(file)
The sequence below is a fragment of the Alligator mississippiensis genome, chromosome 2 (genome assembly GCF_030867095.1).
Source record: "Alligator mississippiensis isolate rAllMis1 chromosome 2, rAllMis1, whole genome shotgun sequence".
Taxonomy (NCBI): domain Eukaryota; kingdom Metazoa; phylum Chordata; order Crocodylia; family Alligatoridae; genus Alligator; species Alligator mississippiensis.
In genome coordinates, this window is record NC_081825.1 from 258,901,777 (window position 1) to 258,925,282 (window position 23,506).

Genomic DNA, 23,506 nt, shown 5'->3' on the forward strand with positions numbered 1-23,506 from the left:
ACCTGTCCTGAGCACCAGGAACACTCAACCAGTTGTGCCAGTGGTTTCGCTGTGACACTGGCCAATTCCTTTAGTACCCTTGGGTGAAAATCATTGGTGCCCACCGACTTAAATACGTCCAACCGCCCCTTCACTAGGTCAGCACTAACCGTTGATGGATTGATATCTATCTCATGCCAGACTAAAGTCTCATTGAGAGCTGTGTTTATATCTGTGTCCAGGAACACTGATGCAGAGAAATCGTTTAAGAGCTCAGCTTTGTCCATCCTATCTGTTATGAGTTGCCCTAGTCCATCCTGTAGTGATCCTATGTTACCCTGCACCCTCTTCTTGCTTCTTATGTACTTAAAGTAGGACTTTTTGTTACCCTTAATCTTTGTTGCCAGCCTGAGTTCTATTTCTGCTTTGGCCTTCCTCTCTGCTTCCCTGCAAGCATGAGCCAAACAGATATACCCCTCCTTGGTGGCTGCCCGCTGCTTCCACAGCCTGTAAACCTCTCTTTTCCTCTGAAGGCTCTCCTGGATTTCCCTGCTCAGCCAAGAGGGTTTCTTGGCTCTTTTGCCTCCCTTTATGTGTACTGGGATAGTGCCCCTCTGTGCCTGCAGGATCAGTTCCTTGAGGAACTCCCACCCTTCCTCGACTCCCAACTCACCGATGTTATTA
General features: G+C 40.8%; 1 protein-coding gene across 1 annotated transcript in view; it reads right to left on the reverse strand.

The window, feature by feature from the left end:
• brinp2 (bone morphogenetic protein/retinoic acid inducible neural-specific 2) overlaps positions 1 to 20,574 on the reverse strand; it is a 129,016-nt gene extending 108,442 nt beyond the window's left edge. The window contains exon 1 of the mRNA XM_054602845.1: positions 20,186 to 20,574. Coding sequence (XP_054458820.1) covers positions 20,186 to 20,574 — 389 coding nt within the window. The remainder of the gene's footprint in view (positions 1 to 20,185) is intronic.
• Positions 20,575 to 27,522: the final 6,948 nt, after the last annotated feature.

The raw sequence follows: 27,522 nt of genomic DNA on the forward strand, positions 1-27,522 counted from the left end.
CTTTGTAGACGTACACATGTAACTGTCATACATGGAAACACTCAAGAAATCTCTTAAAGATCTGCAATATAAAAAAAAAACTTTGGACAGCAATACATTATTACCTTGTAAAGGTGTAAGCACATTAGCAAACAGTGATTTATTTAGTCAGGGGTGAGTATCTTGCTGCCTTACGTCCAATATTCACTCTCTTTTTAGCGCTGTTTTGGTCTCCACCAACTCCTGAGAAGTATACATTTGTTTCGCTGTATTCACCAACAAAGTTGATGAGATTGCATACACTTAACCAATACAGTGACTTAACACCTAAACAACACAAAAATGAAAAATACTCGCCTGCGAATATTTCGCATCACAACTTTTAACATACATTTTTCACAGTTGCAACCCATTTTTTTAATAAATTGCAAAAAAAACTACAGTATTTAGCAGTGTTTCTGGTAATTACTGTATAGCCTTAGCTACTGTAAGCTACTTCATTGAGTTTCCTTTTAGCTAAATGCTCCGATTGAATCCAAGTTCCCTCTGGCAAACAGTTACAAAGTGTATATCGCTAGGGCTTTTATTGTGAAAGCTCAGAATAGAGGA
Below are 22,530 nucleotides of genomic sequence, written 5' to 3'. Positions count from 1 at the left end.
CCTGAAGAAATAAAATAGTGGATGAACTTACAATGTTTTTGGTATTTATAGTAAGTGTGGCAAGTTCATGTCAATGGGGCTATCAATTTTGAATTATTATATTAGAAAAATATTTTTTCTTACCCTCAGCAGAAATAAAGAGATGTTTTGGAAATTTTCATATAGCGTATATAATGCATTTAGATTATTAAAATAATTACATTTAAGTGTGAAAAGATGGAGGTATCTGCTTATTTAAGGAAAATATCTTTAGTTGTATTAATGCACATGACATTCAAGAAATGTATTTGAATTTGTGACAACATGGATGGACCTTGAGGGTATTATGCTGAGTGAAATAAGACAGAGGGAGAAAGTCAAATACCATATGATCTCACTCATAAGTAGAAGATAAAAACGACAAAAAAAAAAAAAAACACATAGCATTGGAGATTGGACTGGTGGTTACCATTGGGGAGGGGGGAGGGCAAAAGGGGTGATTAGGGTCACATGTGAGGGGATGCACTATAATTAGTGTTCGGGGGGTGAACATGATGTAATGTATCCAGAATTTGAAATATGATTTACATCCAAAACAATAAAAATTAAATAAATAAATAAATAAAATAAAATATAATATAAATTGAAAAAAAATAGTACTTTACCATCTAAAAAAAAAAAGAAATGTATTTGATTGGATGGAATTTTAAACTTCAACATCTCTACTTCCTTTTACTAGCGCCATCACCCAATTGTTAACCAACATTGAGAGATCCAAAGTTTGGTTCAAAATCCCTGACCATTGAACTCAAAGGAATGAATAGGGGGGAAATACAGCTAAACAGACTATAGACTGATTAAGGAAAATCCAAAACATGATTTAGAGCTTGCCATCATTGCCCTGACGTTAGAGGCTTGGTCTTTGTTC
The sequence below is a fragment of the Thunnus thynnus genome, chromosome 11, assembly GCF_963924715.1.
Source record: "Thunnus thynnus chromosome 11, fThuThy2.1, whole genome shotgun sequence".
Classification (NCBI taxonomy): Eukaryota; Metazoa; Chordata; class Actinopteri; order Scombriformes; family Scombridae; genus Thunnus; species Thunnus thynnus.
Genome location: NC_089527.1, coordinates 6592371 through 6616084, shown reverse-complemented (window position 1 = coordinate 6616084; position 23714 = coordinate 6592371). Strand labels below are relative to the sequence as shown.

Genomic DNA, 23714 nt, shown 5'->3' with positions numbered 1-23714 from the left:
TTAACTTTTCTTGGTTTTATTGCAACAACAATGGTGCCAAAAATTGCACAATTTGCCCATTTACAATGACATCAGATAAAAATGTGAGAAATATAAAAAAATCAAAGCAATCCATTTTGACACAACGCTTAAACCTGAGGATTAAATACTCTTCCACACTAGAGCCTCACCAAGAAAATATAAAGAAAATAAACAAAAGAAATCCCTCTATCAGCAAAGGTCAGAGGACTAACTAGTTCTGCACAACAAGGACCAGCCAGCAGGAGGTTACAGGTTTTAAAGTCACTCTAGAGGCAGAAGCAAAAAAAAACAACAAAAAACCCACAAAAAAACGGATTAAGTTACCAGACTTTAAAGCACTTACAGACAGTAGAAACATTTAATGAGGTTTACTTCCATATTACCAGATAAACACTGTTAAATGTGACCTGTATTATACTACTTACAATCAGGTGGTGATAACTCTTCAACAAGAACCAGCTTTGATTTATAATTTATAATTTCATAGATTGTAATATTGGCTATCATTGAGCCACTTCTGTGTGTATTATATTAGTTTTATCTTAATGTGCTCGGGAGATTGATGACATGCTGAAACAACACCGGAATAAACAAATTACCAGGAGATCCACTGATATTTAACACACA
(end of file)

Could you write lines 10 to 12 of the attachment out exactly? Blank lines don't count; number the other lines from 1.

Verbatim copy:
• Positions 20,575 to 27,522: the final 6,948 nt, after the last annotated feature.

The raw sequence follows: 27,522 nt of genomic DNA on the forward strand, positions 1-27,522 counted from the left end.
CTTTGTAGACGTACACATGTAACTGTCATACATGGAAACACTCAAGAAATCTCTTAAAGATCTGCAATATAAAAAAAAAACTTTGGACAGCAATACATTATTACCTTGTAAAGGTGTAAGCACATTAGCAAACAGTGATTTATTTAGTCAGGGGTGAGTATCTTGCTGCCTTACGTCCAATATTCACTCTCTTTTTAGCGCTGTTTTGGTCTCCACCAACTCCTGAGAAGTATACATTTGTTTCGCTGTATTCACCAACAAAGTTGATGAGATTGCATACACTTAACCAATACAGTGACTTAACACCTAAACAACACAAAAATGAAAAATACTCGCCTGCGAATATTTCGCATCACAACTTTTAACATACATTTTTCACAGTTGCAACCCATTTTTTTAATAAATTGCAAAAAAAACTACAGTATTTAGCAGTGTTTCTGGTAATTACTGTATAGCCTTAGCTACTGTAAGCTACTTCATTGAGTTTCCTTTTAGCTAAATGCTCCGATTGAATCCAAGTTCCCTCTGGCAAACAGTTACAAAGTGTATATCGCTAGGGCTTTTATTGTGAAAGCTCAGAATAGAGGA